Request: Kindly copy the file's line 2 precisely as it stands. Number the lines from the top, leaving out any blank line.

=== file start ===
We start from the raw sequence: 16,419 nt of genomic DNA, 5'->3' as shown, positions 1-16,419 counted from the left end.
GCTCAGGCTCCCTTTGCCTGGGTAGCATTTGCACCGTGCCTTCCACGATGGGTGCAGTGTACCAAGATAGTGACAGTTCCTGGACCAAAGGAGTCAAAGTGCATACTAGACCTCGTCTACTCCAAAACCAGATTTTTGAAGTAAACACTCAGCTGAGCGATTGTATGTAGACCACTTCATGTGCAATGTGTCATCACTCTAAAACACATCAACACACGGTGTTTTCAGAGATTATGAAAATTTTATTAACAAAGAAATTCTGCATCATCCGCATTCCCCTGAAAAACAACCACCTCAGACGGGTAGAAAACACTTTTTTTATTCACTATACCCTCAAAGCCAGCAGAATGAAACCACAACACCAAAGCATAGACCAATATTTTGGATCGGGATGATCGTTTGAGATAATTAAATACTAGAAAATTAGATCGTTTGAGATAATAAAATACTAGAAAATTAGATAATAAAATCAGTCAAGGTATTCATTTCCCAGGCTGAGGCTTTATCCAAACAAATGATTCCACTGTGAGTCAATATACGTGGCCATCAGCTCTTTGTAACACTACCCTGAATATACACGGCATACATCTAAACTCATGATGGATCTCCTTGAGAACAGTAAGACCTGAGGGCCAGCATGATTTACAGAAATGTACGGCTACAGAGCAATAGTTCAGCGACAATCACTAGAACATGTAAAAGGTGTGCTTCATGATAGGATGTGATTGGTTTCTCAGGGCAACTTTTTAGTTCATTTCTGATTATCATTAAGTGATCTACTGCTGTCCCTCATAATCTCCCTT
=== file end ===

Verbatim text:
GCTCAGGCTCCCTTTGCCTGGGTAGCATTTGCACCGTGCCTTCCACGATGGGTGCAGTGTACCAAGATAGTGACAGTTCCTGGACCAAAGGAGTCAAAGTGCATACTAGACCTCGTCTACTCCAAAACCAGATTTTTGAAGTAAACACTCAGCTGAGCGATTGTATGTAGACCACTTCATGTGCAATGTGTCATCACTCTAAAACACATCAACACACGGTGTTTTCAGAGATTATGAAAATTTTATTAACAAAGAAATTCTGCATCATCCGCATTCCCCTGAAAAACAACCACCTCAGACGGGTAGAAAACACTTTTTTTATTCACTATACCCTCAAAGCCAGCAGAATGAAACCACAACACCAAAGCATAGACCAATATTTTGGATCGGGATGATCGTTTGAGATAATTAAATACTAGAAAATTAGATCGTTTGAGATAATAAAATACTAGAAAATTAGATAATAAAATCAGTCAAGGTATTCATTTCCCAGGCTGAGGCTTTATCCAAACAAATGATTCCACTGTGAGTCAATATACGTGGCCATCAGCTCTTTGTAACACTACCCTGAATATACACGGCATACATCTAAACTCATGATGGATCTCCTTGAGAACAGTAAGACCTGAGGGCCAGCATGATTTACAGAAATGTACGGCTACAGAGCAATAGTTCAGCGACAATCACTAGAACATGTAAAAGGTGTGCTTCATGATAGGATGTGATTGGTTTCTCAGGGCAACTTTTTAGTTCATTTCTGATTATCATTAAGTGATCTACTGCTGTCCCTCATAATCTCCCTT